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Backing and Motivations

by Gavin Griffin |  Published: Aug 03, 2016


Gavin GriffinAs I went over in my last column, one of my goals for 2016 is to get myself out of makeup. I realized just a little while after hitting send on that column that it’s possible not everyone who is reading this knows what makeup is, so let me explain that. Makeup is accrued in most long-term backing deals. One person pays for another’s tournament buy-ins with the expectation of recouping all money outlayed before any profit share. This total that is carried over from tournament to tournament is called makeup and it needs to be returned to the backer before the player makes any money. For instance, let’s say I play $40,000 worth of tournaments in the first six months of the year on a new backing deal and I fail to cash in any of said tournaments. Then, the next tournament I play is a $10,000 buy-in and I cash for $100,000. My backer is first returned the $40,000 for the first six months of tournaments and the $10,000 for the last tournament I played. Once that is complete, we split the remaining profits at whatever rate our agreement allows.

This can lead to some interesting and unbalanced motivations on the part of player and backer. For instance, let’s say that the backer has two players that play tournaments for him and they both enter the above $10,000 tournament. Player A has $100,000 in makeup and Player B has no makeup whatsoever. The backer is rooting for Player A much more than Player B because if Player A cashes for $100,000, the backer receives $100,000 and profits $80,000 ($100,000-$20,000 in buy-ins). If Player B wins $100,000, the backer receives $100,000 but only profits $35,000 ([$100,000-$10,000]/2 – $10,000).

In addition, Players A and B have different motivations. Let’s say in different iterations of the tournament they end up at the final table individually. First place is $150,000, second is $100,000 and it goes down from there. Player B is going to make more purely positive expected cash value decisions because they are on a pure profit share of all money made in this tournament. Player A will probably make more positive expected chip value decisions regardless of their expected cash value counterpart because the only way they make any money is to finish first or get to heads-up and make a deal. Sure, in a perfect world, they’d continue to make perfect Independent Chip Model (ICM) decisions at the final table, but the immediate ability to make money by finishing above a certain threshold is hard to ignore after battling for several days/weeks/months to clear your balance sheet.

One of the main reasons I’ve decided to discuss this concept is the recent focus in the poker world on markup and the perverse motivations associated with that concept. Tournaments can obviously be very difficult on your bankroll and your psyche when they are a major source of your income. As such, many people will sell action. Because they think they are a profitable player over the long run, they will charge a premium. Andrew Barber, the 2015 $10,000 HORSE event champion at the World Series of Poker has been on a bit of a crusade this year to out the problems with this idea. If you would like to gather more information on that, you can find him on Twitter or listen to some of the podcasts he’s been on. He discusses one situation in particular that I think is interesting and is similar to the problems mentioned above. Let’s say you’ve sold a package of events at 1.2 markup and you’ve sold 50 percent of yourself. This means that you keep 50 percent of your action, but only pay for 40 percent of the buy-ins. Thusly, you only have to have better than a -20 percent ROI in each tournament to make money.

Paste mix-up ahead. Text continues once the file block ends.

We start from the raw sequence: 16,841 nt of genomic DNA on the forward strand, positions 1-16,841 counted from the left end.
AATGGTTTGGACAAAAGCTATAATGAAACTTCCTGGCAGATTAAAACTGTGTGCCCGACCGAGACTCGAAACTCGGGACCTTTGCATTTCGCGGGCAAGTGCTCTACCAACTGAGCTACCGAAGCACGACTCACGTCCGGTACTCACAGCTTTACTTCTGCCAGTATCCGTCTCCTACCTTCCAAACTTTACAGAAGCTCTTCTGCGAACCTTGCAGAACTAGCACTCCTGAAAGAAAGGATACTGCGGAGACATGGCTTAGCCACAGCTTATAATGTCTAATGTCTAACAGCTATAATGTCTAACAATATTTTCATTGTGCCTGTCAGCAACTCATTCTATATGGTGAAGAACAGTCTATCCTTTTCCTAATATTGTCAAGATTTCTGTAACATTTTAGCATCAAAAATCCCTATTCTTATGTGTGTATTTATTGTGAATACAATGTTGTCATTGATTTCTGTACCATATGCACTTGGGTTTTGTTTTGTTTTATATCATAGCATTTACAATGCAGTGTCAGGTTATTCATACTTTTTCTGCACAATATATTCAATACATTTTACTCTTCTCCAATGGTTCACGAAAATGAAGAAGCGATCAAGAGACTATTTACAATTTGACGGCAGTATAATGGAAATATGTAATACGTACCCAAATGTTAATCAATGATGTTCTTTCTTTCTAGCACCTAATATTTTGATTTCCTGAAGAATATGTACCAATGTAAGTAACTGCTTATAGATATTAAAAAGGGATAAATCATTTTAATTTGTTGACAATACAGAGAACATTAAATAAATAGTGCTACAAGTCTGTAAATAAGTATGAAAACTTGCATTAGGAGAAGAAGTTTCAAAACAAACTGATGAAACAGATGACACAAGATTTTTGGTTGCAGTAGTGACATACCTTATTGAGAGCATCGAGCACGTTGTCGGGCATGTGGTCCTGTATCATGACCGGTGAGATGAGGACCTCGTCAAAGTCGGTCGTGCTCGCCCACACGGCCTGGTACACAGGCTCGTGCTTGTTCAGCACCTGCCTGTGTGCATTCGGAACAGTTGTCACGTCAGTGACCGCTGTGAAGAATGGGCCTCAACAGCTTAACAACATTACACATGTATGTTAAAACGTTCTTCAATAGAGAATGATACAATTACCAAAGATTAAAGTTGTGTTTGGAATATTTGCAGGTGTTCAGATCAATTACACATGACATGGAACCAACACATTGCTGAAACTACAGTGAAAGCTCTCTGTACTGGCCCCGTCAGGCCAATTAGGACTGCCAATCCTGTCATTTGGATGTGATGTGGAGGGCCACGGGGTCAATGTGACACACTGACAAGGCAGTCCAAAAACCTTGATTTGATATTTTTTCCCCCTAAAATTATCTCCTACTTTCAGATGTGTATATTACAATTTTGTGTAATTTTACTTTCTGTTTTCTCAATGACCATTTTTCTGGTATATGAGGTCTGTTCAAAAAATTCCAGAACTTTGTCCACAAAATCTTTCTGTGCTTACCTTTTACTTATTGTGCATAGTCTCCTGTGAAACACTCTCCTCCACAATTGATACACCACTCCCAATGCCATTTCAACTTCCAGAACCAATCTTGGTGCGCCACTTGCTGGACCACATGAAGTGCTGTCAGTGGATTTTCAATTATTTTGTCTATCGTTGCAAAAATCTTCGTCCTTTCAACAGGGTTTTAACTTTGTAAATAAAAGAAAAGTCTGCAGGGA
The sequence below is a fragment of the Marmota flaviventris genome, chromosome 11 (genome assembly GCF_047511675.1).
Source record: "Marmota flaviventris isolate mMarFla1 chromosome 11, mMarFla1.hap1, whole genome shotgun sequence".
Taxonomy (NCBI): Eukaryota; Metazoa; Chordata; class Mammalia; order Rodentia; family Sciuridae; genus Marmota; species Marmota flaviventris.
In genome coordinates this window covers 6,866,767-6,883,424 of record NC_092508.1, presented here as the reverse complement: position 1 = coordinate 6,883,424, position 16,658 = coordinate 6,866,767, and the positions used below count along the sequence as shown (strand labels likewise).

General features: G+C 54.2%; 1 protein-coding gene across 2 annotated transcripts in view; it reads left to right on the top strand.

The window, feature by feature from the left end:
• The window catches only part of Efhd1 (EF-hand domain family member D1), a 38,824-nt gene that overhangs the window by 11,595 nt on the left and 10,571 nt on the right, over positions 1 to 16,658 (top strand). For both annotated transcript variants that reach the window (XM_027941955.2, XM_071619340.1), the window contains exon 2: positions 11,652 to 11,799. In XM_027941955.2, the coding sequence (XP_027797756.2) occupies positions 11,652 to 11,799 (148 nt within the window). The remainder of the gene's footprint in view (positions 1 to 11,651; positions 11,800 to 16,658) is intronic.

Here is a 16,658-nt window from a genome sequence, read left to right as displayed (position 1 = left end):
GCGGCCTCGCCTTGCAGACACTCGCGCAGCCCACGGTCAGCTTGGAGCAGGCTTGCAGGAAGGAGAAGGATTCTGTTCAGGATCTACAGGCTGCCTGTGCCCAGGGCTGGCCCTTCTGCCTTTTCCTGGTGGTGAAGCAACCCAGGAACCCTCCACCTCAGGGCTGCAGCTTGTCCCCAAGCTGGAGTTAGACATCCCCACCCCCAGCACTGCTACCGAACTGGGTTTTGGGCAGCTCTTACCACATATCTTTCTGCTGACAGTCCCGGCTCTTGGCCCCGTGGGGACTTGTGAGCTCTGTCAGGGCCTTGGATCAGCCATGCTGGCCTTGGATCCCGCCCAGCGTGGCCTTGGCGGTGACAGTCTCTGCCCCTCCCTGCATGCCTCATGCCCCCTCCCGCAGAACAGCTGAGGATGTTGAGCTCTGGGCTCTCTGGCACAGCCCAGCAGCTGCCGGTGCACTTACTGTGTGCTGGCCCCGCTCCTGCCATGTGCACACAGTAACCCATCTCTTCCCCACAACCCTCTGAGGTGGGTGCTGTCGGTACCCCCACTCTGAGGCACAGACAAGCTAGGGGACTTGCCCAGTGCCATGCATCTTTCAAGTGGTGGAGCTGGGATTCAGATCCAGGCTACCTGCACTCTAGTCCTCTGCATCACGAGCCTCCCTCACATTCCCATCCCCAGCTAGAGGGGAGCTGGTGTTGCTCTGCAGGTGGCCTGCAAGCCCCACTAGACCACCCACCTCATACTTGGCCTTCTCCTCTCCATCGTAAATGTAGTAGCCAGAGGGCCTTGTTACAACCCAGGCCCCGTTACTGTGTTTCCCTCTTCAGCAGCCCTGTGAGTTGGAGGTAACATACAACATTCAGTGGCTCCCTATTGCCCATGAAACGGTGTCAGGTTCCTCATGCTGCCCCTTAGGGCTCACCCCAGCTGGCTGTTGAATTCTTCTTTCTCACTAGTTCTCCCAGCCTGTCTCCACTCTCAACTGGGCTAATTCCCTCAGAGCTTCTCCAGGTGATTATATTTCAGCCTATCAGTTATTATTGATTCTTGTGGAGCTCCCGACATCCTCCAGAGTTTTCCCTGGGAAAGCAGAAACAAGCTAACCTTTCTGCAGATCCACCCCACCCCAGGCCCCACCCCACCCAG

You’ve found yourself with less than a starting stack in event 1 of that package with less than an hour to go in day 1. You aren’t in the money, but a big chunk of the field is gone. Tomorrow is a duplicate of today’s tournament that is included in your package. Do you now have a misaligned incentive with your investors? You have a similar amount of expected value (EV) in this situation as in the tournament the next day but you will have to skip event 2 if you grind this stack out to make the money. You are missing another opportunity to make the same amount of money as you’re in right now. Mr. Barber says that it would be almost irrational to play this short stack conservatively due to the opportunity cost of missing event 2.

I’m not sure he’s right and here’s my reasoning. Sure, the two stacks are worth roughly the same amount right now and you have to skip the second event in order to continue in the first thereby costing yourself another money making opportunity. However, due to the blinds being higher and you being closer to the money in event 1, you have an easier path to a greater value chip stack than you do with a starting stack in event 2. Your equity is much easier to realise. In my opinion then, yours and your investors interests are more closely aligned than he suggests.

Backing, selling, and swapping action are necessary parts of the poker world. Long-term backing can create some poorly aligned motivations but they are often still a good deal for both backer and player. Short-term backing deals can also be problematic, especially if a person is dishonest or not a winning player. Protect yourself when buying action, but selling at a markup is not as villainous as it’s being portrayed as lately. ♠

Gavin Griffin was the first poker player to capture a World Series of Poker, European Poker Tour and World Poker Tour title and has amassed nearly $5 million in lifetime tournament winnings. Griffin is sponsored by You can follow him on Twitter @NHGG